The discussion above is accurate as far as it goes, which is only to the first significant figure. To go any further one needs to be relatively sophisticated about surveying the monolith (including realistic and explicit assessment of the shapes of inaccessible portions of the monolith), then about calculating the volume (and volumetric errors, which vary crudely as the cube of linear uncertainties). Finally and crucially the rock density needs to be measured with appropriate precision. Identifying the rock type is not going to be sufficient as this table (from) illustrates:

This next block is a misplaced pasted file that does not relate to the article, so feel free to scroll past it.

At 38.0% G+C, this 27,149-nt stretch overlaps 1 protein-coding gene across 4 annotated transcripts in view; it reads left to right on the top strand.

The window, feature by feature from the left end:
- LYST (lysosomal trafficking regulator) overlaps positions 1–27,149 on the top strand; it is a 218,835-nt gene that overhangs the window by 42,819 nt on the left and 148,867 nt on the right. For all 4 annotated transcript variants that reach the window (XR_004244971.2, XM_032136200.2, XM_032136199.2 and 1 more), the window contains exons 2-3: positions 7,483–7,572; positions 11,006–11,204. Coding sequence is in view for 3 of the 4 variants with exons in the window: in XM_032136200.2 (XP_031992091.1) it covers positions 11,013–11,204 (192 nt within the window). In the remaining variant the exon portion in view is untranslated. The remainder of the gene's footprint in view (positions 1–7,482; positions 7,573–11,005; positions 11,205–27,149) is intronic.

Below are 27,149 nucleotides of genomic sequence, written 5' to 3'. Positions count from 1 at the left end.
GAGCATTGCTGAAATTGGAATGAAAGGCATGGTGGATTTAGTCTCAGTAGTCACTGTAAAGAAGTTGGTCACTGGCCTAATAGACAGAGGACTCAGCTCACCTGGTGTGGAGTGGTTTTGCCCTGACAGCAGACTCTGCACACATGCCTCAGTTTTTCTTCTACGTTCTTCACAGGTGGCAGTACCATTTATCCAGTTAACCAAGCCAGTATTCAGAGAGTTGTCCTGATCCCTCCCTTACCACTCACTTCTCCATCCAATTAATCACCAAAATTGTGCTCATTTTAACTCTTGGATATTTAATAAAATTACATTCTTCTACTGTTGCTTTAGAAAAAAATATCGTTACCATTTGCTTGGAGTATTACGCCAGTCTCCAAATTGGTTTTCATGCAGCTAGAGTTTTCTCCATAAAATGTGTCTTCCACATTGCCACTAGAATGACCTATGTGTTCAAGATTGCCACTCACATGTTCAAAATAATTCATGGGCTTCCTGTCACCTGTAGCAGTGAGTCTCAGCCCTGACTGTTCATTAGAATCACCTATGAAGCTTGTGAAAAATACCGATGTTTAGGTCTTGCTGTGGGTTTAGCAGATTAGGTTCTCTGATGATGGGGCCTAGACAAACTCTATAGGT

Simply identifying the monolith as being "sandstone" would allow a reasonable ± 15% uncertainty in the weight estimate. In practice, one would measure the density of the monolith itself, and preferably document any variation in density within the monolith as they are made of natural materials, which have not been engineered for homogeneous parameters. Non-destructive methods of density measurements are available (e.g. electron back-scatter); alternatively the site may contain already-separated fragments of the monolith which can be used for laboratory measurements or on-site techniques. At the crudest, a weighing device and a bucket can obtain two significant figures for a density value.
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